CW: abuse, sexual assault, mental illness (violent/hallucinatory schizophrenia)
Finally got around to reading this–presumably to no one’s surprise, it’s exactly the type of non-fiction book that would appeal to me. A bit of healthcare, a bit of narrative, tension as to how it’ll all end…catnip.
The star lost is very specific to me–towards the end of the novel, when we catch up to the present day (or days closer to present), we transition into a bit of pharma development work which I found pretty lacking. Now, anything that Kolker wrote about the current state of affairs re: schizophrenia medication development would likely have been out of date by the time the book even hit the presses. But the narrative that he builds throughout forty odd chapters falls pretty flat when it comes to “and then no one did anything with the data because of REASONS.”
I’m of course biased. This is my field (biopharma) and so I’m particularly aware of how dime a dozen “we found a biomarker/gene loci/pathway/protein that controls [disease]” stories are. Seeing as how there’s no truly novel schizophrenia treatment on the market to date, I could have guessed that there wasn’t some miracle cure about to appear towards the end. But the narrative provided–that there was all this magic data and all that’s missing is someone’s courage/willpower/money to find the cure–well, that’s just not true.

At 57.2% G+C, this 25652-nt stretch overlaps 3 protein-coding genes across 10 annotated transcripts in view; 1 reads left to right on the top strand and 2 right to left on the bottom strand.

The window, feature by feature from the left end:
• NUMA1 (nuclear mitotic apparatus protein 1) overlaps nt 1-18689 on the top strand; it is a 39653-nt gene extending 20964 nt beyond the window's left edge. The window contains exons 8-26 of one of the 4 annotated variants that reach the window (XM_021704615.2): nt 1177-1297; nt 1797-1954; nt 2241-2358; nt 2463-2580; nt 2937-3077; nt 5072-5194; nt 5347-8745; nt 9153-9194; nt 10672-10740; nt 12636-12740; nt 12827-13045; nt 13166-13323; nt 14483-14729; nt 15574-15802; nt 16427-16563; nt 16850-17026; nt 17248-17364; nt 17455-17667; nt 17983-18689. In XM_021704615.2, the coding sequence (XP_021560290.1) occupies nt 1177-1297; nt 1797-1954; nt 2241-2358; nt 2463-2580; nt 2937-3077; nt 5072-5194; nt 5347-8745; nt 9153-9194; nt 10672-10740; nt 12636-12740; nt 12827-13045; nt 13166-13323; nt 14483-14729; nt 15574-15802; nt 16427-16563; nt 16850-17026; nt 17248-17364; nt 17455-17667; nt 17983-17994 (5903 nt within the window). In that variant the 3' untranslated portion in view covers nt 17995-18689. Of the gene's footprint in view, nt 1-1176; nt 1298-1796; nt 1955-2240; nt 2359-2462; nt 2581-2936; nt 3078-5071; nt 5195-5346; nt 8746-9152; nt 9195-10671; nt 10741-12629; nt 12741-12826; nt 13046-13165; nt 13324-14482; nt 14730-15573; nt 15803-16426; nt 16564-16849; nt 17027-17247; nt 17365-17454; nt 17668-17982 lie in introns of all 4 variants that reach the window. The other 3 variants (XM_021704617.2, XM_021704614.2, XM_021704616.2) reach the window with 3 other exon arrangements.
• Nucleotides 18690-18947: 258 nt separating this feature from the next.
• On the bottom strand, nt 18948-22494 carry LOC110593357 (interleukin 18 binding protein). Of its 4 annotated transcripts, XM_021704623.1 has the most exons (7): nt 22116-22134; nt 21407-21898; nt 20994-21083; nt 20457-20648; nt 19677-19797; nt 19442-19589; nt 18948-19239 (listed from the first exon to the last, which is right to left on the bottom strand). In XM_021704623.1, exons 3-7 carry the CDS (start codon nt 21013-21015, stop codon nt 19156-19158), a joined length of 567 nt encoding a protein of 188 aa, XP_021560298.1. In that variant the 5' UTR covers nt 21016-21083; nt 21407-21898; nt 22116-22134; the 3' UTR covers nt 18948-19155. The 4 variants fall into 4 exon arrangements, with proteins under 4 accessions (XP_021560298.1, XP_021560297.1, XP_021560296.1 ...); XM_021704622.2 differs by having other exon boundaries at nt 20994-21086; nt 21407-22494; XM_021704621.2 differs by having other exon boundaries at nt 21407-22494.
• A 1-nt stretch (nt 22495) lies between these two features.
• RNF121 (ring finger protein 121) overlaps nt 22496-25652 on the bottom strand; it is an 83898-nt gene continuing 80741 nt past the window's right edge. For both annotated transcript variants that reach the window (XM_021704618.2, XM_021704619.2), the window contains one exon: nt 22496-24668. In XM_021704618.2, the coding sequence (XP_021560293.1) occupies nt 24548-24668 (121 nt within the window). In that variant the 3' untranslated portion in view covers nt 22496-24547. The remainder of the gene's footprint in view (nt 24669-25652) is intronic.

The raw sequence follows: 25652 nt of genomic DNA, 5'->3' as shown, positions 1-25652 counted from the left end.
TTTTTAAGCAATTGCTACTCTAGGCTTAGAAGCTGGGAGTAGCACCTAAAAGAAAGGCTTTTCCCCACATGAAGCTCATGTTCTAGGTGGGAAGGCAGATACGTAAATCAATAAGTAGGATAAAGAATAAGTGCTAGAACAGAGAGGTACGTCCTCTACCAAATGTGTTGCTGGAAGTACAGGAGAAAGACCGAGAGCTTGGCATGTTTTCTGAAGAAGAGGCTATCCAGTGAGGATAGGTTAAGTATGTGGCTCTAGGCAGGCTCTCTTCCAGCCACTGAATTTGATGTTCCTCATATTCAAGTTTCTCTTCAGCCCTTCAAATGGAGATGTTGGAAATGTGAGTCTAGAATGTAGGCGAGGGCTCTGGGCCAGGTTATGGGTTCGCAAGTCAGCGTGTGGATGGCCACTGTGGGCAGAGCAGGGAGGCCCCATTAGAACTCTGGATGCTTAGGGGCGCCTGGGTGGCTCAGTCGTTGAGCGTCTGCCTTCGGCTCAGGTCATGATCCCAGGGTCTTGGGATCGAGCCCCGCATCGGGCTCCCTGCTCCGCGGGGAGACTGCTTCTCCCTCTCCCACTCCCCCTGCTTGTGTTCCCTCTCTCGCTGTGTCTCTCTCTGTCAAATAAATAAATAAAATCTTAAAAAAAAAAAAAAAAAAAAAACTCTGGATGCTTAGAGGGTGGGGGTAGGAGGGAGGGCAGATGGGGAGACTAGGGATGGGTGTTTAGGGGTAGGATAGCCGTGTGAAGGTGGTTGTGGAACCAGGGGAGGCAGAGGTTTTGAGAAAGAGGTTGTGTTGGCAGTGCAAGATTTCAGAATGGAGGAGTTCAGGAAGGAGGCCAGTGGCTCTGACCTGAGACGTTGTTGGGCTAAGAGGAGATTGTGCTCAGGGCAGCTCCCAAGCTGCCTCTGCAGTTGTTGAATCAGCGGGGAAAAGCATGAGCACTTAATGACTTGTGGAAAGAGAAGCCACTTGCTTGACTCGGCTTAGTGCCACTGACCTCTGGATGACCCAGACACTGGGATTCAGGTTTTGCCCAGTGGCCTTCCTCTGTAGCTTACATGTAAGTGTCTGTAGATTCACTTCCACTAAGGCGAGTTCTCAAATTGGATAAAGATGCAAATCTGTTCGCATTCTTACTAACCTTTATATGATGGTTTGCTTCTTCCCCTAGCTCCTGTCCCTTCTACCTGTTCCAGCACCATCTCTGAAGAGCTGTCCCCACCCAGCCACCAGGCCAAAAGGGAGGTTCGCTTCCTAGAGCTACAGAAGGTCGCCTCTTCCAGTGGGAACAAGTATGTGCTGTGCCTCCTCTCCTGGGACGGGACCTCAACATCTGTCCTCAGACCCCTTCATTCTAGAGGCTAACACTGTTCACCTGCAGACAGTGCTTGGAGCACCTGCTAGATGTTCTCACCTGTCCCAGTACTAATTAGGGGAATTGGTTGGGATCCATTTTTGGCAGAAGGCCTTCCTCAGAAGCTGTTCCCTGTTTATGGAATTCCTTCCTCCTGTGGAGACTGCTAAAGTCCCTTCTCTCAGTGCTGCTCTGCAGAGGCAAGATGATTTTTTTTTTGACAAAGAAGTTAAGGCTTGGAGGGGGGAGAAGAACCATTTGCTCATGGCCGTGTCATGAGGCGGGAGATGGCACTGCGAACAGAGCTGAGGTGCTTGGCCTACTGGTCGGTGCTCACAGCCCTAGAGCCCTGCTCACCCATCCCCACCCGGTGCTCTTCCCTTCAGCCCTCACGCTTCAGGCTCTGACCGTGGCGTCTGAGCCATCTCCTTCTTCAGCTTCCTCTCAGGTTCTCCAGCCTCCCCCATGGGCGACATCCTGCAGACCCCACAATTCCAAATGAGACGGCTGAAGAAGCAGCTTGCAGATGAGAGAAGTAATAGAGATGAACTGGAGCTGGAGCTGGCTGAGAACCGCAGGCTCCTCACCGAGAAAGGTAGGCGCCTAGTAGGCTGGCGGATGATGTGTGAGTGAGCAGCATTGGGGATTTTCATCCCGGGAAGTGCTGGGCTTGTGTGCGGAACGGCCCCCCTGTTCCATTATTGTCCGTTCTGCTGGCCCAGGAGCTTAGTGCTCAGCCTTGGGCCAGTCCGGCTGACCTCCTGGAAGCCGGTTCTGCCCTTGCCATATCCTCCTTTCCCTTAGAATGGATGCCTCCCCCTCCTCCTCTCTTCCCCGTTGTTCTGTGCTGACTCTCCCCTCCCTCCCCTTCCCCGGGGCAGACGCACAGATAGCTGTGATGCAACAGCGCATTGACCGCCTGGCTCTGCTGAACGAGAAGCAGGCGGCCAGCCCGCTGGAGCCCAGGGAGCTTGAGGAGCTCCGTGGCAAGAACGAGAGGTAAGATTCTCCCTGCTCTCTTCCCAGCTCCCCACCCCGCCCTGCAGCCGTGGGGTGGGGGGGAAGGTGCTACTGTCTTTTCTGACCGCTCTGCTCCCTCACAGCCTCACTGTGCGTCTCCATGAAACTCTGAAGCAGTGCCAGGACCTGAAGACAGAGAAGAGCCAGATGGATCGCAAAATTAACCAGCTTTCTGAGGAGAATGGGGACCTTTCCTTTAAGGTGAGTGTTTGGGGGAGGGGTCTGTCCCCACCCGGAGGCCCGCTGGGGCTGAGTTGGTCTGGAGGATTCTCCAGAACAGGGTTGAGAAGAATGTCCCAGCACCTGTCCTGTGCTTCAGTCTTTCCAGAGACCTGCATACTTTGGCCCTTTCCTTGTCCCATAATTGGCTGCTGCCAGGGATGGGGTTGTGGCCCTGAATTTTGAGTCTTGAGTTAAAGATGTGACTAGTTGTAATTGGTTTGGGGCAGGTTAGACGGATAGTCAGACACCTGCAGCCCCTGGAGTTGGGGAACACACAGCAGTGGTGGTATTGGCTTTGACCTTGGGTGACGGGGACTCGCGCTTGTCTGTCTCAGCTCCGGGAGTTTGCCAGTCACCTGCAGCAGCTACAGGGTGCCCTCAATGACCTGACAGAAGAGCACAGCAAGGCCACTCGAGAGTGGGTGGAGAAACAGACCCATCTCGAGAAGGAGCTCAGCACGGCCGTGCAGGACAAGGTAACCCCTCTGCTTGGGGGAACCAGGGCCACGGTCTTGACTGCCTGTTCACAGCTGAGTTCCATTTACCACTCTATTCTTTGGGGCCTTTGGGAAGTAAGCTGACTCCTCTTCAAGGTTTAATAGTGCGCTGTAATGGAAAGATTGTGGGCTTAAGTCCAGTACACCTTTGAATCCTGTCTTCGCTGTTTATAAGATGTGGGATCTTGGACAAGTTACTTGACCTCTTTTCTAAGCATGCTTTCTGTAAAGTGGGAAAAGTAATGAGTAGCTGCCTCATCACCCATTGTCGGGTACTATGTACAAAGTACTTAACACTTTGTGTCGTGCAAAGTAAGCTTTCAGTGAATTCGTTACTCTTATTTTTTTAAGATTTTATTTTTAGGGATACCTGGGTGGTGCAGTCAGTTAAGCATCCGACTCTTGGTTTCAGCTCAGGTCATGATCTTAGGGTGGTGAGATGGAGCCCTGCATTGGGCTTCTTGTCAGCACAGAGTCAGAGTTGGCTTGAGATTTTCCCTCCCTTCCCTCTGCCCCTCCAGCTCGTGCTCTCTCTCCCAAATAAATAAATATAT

At the end of the day, this book isn’t even about the history of schizophrenia treatment, which it purports to be. It’s really a novel in the vein of Educated, about the saga of Lindsey as she struggles with her relationship to the family that failed to protect her. Her story frames the entire book, her name dutifully appearing last on the ever-shrinking list of Galvins that start each chapter, helping the reader understand which of the boys Joe/Jim/John are being featured. Reminded me of Russian novels with their who’s who cheat sheets (e.g. Nikolushka, later Nikolinka, neither name will ever stick in your head).